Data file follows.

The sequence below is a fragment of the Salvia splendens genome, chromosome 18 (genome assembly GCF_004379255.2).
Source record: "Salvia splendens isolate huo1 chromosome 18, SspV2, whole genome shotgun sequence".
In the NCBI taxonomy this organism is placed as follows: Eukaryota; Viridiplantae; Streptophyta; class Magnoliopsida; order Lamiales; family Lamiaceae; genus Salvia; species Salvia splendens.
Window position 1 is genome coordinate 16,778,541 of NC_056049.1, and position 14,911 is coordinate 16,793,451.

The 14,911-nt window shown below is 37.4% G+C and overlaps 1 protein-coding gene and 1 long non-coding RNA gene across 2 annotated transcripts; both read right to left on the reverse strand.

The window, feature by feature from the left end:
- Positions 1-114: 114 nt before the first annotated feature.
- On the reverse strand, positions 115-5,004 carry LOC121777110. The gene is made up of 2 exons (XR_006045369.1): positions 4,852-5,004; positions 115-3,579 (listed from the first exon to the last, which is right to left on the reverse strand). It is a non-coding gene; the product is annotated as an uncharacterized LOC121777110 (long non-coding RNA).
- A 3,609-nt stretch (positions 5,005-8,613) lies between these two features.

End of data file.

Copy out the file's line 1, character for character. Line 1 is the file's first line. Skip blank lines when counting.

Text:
The sequence below is a fragment of the Salvia splendens genome, chromosome 18 (genome assembly GCF_004379255.2).